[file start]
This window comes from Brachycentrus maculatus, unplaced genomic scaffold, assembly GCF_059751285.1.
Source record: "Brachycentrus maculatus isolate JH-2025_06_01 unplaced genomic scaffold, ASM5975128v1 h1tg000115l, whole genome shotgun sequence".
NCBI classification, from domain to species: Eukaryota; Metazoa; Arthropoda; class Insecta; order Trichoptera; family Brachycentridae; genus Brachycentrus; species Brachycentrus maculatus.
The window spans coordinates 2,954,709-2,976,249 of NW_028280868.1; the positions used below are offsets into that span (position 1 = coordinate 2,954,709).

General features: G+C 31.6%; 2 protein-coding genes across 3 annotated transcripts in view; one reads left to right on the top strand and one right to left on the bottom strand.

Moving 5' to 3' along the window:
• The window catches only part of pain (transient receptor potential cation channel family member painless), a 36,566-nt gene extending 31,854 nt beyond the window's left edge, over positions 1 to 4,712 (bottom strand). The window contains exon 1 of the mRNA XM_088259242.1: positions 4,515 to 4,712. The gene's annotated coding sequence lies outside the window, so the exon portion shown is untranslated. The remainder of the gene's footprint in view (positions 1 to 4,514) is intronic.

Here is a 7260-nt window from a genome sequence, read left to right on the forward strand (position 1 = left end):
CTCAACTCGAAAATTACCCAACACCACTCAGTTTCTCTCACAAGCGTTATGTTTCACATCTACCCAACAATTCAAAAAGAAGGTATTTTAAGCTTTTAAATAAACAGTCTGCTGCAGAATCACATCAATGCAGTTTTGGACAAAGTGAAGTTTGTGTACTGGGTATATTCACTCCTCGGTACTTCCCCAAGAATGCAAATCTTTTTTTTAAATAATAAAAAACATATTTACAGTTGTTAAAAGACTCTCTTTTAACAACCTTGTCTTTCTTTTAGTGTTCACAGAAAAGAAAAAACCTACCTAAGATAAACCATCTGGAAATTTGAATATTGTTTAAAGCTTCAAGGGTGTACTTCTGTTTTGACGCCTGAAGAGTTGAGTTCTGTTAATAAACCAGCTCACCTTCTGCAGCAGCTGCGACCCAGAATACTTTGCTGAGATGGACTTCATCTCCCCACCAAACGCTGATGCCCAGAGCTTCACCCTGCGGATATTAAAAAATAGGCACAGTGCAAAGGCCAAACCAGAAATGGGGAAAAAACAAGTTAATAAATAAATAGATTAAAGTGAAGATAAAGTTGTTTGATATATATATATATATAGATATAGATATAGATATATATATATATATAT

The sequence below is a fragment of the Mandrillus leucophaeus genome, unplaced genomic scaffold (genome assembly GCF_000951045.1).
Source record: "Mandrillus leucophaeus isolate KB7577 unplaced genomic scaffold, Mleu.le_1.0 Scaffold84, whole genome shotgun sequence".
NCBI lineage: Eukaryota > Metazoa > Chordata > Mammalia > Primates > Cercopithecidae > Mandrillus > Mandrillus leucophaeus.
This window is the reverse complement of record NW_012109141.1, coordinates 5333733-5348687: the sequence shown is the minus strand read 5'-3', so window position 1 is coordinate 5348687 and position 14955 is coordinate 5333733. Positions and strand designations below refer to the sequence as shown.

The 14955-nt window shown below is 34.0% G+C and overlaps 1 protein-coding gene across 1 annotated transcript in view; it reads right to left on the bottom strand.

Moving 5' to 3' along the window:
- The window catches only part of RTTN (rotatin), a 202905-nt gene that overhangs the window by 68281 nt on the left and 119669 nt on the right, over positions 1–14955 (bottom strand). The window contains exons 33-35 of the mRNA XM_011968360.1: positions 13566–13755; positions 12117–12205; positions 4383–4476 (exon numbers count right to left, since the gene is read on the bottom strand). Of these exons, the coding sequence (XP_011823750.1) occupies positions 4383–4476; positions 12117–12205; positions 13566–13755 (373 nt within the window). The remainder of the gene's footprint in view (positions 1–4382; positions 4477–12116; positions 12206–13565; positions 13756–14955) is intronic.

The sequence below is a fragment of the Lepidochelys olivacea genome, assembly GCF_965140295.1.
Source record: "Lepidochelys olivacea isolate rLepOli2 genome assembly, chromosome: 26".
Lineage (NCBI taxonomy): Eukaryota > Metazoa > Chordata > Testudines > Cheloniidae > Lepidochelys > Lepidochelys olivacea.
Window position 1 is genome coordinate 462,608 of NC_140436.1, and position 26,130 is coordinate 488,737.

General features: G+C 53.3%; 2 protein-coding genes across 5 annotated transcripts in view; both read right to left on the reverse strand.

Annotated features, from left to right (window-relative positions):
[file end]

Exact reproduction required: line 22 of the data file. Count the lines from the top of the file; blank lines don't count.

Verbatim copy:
Annotated features, from left to right (window-relative positions):